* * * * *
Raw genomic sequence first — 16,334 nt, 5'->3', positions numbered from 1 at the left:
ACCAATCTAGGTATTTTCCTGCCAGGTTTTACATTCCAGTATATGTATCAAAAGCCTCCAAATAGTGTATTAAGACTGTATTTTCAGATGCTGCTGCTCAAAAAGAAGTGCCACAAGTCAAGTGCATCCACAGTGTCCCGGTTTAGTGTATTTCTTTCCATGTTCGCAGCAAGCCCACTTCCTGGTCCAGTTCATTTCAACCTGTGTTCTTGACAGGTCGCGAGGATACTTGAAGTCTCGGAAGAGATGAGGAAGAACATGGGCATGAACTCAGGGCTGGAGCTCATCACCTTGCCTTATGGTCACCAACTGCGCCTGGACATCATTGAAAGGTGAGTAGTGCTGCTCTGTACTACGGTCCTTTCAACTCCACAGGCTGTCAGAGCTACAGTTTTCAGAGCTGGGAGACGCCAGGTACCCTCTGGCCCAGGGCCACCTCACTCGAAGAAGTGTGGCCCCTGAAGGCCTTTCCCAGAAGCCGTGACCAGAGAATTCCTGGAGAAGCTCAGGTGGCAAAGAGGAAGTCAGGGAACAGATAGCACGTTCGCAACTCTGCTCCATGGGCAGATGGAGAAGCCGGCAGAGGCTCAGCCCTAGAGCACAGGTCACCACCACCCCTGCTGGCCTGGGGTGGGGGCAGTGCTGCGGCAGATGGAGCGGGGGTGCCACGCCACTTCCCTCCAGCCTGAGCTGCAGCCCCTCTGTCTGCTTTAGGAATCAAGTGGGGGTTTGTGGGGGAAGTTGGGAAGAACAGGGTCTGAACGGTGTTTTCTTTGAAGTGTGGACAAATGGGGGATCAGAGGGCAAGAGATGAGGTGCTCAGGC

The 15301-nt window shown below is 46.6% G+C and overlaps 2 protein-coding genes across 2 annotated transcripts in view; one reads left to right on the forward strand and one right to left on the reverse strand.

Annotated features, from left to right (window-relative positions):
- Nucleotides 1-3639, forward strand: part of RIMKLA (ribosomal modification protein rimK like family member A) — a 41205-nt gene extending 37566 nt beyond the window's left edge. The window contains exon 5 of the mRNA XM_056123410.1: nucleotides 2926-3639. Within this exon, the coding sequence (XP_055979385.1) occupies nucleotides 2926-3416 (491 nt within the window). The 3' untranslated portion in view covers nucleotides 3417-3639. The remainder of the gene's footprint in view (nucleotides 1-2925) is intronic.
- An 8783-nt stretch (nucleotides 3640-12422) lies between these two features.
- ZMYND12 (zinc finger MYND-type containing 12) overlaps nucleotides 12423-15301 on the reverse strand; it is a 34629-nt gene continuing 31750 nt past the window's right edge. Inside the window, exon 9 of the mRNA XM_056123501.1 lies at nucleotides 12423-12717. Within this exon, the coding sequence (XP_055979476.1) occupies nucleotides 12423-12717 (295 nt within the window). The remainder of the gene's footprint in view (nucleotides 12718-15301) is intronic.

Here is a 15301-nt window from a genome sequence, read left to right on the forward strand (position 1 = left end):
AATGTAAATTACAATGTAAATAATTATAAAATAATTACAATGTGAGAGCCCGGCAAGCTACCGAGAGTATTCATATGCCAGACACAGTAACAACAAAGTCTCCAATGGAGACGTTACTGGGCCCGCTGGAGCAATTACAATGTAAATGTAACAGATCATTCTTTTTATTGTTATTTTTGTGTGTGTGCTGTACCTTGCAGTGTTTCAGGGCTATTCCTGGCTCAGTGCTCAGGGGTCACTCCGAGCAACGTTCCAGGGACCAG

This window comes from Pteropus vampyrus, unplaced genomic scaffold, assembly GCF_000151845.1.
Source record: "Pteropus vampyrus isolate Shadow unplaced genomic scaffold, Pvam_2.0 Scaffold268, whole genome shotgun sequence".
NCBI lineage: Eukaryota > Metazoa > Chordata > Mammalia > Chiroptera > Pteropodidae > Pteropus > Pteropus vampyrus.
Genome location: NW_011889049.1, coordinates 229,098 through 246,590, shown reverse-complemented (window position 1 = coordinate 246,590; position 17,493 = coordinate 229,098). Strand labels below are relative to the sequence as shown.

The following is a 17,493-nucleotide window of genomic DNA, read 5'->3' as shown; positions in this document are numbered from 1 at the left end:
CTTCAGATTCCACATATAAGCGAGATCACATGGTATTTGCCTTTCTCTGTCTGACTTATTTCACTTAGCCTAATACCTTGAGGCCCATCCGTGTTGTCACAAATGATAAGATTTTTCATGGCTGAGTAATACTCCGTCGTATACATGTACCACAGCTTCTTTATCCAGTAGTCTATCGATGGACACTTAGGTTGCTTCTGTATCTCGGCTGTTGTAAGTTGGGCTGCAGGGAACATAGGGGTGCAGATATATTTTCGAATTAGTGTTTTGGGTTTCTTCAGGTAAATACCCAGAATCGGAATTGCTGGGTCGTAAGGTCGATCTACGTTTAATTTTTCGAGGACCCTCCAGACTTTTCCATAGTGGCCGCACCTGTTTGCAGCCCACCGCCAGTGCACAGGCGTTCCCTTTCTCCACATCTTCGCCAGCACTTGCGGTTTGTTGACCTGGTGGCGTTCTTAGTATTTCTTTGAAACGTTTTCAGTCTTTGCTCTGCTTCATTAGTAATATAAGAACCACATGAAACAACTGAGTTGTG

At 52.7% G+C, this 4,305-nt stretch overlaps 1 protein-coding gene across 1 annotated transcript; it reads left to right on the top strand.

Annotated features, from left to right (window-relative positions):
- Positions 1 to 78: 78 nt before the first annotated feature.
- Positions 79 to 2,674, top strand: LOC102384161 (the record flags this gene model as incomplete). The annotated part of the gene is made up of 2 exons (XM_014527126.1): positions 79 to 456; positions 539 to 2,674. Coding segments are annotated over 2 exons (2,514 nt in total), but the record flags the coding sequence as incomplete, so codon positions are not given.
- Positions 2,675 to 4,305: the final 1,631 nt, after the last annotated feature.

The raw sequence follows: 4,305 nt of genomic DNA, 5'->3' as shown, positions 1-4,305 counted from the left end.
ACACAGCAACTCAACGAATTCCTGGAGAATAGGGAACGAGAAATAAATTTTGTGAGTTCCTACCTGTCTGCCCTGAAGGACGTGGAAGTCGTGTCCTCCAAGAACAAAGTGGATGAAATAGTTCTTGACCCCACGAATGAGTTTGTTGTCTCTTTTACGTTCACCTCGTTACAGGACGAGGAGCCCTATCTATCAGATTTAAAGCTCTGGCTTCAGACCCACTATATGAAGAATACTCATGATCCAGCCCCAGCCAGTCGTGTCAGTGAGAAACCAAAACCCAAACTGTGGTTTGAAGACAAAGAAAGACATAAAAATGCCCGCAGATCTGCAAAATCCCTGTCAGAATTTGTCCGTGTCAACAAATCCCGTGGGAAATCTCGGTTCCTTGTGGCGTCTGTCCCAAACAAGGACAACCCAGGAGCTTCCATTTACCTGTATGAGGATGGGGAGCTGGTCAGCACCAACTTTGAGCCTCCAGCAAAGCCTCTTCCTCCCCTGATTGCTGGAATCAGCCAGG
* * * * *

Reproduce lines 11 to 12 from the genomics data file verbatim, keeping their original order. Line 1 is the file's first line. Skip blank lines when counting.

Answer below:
Source record: "Pteropus vampyrus isolate Shadow unplaced genomic scaffold, Pvam_2.0 Scaffold268, whole genome shotgun sequence".
NCBI lineage: Eukaryota > Metazoa > Chordata > Mammalia > Chiroptera > Pteropodidae > Pteropus > Pteropus vampyrus.